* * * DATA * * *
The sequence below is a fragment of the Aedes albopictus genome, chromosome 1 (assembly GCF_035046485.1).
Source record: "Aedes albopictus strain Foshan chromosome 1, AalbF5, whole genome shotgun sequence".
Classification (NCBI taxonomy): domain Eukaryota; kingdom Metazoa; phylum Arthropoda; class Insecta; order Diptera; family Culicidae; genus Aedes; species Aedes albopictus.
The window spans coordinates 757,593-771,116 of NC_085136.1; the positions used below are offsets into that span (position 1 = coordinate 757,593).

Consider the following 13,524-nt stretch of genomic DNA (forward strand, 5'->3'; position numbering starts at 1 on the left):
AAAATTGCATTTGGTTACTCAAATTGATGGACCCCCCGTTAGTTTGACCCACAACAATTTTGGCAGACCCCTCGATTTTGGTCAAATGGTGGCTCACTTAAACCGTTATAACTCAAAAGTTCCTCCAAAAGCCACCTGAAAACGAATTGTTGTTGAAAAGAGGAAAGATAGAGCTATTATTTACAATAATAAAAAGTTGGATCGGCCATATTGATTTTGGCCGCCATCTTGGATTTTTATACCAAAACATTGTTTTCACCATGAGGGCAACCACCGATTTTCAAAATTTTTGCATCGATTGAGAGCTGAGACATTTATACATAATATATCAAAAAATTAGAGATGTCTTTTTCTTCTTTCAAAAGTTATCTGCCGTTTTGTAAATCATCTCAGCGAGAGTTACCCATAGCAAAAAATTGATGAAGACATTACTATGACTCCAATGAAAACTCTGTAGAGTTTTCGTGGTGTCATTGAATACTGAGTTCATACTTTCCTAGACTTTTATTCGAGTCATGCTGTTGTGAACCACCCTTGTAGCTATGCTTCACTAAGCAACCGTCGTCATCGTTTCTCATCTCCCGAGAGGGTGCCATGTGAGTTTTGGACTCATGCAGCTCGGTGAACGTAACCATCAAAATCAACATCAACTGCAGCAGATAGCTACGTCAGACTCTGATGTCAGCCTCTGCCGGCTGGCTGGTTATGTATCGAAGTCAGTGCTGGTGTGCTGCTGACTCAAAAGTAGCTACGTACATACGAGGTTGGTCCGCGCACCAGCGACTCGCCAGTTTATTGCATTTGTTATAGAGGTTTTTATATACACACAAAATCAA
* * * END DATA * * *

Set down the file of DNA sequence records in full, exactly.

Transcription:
The sequence below is a fragment of the Aedes albopictus genome, chromosome 1 (assembly GCF_035046485.1).
Source record: "Aedes albopictus strain Foshan chromosome 1, AalbF5, whole genome shotgun sequence".
Classification (NCBI taxonomy): domain Eukaryota; kingdom Metazoa; phylum Arthropoda; class Insecta; order Diptera; family Culicidae; genus Aedes; species Aedes albopictus.
The window spans coordinates 757,593-771,116 of NC_085136.1; the positions used below are offsets into that span (position 1 = coordinate 757,593).

Consider the following 13,524-nt stretch of genomic DNA (forward strand, 5'->3'; position numbering starts at 1 on the left):
AAAATTGCATTTGGTTACTCAAATTGATGGACCCCCCGTTAGTTTGACCCACAACAATTTTGGCAGACCCCTCGATTTTGGTCAAATGGTGGCTCACTTAAACCGTTATAACTCAAAAGTTCCTCCAAAAGCCACCTGAAAACGAATTGTTGTTGAAAAGAGGAAAGATAGAGCTATTATTTACAATAATAAAAAGTTGGATCGGCCATATTGATTTTGGCCGCCATCTTGGATTTTTATACCAAAACATTGTTTTCACCATGAGGGCAACCACCGATTTTCAAAATTTTTGCATCGATTGAGAGCTGAGACATTTATACATAATATATCAAAAAATTAGAGATGTCTTTTTCTTCTTTCAAAAGTTATCTGCCGTTTTGTAAATCATCTCAGCGAGAGTTACCCATAGCAAAAAATTGATGAAGACATTACTATGACTCCAATGAAAACTCTGTAGAGTTTTCGTGGTGTCATTGAATACTGAGTTCATACTTTCCTAGACTTTTATTCGAGTCATGCTGTTGTGAACCACCCTTGTAGCTATGCTTCACTAAGCAACCGTCGTCATCGTTTCTCATCTCCCGAGAGGGTGCCATGTGAGTTTTGGACTCATGCAGCTCGGTGAACGTAACCATCAAAATCAACATCAACTGCAGCAGATAGCTACGTCAGACTCTGATGTCAGCCTCTGCCGGCTGGCTGGTTATGTATCGAAGTCAGTGCTGGTGTGCTGCTGACTCAAAAGTAGCTACGTACATACGAGGTTGGTCCGCGCACCAGCGACTCGCCAGTTTATTGCATTTGTTATAGAGGTTTTTATATACACACAAAATCAA